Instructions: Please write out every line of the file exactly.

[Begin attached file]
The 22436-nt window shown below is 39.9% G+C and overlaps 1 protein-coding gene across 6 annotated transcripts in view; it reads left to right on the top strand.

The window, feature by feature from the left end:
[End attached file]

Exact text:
The 22436-nt window shown below is 39.9% G+C and overlaps 1 protein-coding gene across 6 annotated transcripts in view; it reads left to right on the top strand.

The window, feature by feature from the left end: